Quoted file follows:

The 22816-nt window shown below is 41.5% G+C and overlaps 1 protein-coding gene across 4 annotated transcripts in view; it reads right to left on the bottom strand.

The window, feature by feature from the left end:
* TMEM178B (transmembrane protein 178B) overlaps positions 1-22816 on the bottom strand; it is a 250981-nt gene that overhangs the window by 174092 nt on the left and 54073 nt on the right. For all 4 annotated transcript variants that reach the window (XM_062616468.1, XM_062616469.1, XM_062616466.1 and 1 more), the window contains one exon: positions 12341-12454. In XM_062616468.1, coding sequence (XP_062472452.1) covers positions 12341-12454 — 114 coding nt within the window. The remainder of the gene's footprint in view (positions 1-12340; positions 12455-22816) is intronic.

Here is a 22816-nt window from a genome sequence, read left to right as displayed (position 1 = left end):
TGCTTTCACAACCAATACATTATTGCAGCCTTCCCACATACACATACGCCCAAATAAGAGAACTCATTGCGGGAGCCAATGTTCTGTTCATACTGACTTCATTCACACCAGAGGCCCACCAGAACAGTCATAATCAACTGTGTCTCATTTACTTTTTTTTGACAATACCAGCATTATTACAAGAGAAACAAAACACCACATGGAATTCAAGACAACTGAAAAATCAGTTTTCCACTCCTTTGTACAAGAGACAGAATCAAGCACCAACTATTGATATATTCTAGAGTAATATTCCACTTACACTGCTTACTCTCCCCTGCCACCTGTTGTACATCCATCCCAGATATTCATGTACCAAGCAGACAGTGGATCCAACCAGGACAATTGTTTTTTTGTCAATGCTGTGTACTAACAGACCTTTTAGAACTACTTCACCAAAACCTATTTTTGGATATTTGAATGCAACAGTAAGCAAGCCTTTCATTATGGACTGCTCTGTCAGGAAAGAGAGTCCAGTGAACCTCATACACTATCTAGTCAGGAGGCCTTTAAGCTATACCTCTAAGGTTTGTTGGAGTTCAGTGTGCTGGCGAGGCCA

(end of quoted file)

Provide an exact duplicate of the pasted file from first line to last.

The 22816-nt window shown below is 41.5% G+C and overlaps 1 protein-coding gene across 4 annotated transcripts in view; it reads right to left on the bottom strand.

The window, feature by feature from the left end:
* TMEM178B (transmembrane protein 178B) overlaps positions 1-22816 on the bottom strand; it is a 250981-nt gene that overhangs the window by 174092 nt on the left and 54073 nt on the right. For all 4 annotated transcript variants that reach the window (XM_062616468.1, XM_062616469.1, XM_062616466.1 and 1 more), the window contains one exon: positions 12341-12454. In XM_062616468.1, coding sequence (XP_062472452.1) covers positions 12341-12454 — 114 coding nt within the window. The remainder of the gene's footprint in view (positions 1-12340; positions 12455-22816) is intronic.

Here is a 22816-nt window from a genome sequence, read left to right as displayed (position 1 = left end):
TGCTTTCACAACCAATACATTATTGCAGCCTTCCCACATACACATACGCCCAAATAAGAGAACTCATTGCGGGAGCCAATGTTCTGTTCATACTGACTTCATTCACACCAGAGGCCCACCAGAACAGTCATAATCAACTGTGTCTCATTTACTTTTTTTTGACAATACCAGCATTATTACAAGAGAAACAAAACACCACATGGAATTCAAGACAACTGAAAAATCAGTTTTCCACTCCTTTGTACAAGAGACAGAATCAAGCACCAACTATTGATATATTCTAGAGTAATATTCCACTTACACTGCTTACTCTCCCCTGCCACCTGTTGTACATCCATCCCAGATATTCATGTACCAAGCAGACAGTGGATCCAACCAGGACAATTGTTTTTTTGTCAATGCTGTGTACTAACAGACCTTTTAGAACTACTTCACCAAAACCTATTTTTGGATATTTGAATGCAACAGTAAGCAAGCCTTTCATTATGGACTGCTCTGTCAGGAAAGAGAGTCCAGTGAACCTCATACACTATCTAGTCAGGAGGCCTTTAAGCTATACCTCTAAGGTTTGTTGGAGTTCAGTGTGCTGGCGAGGCCA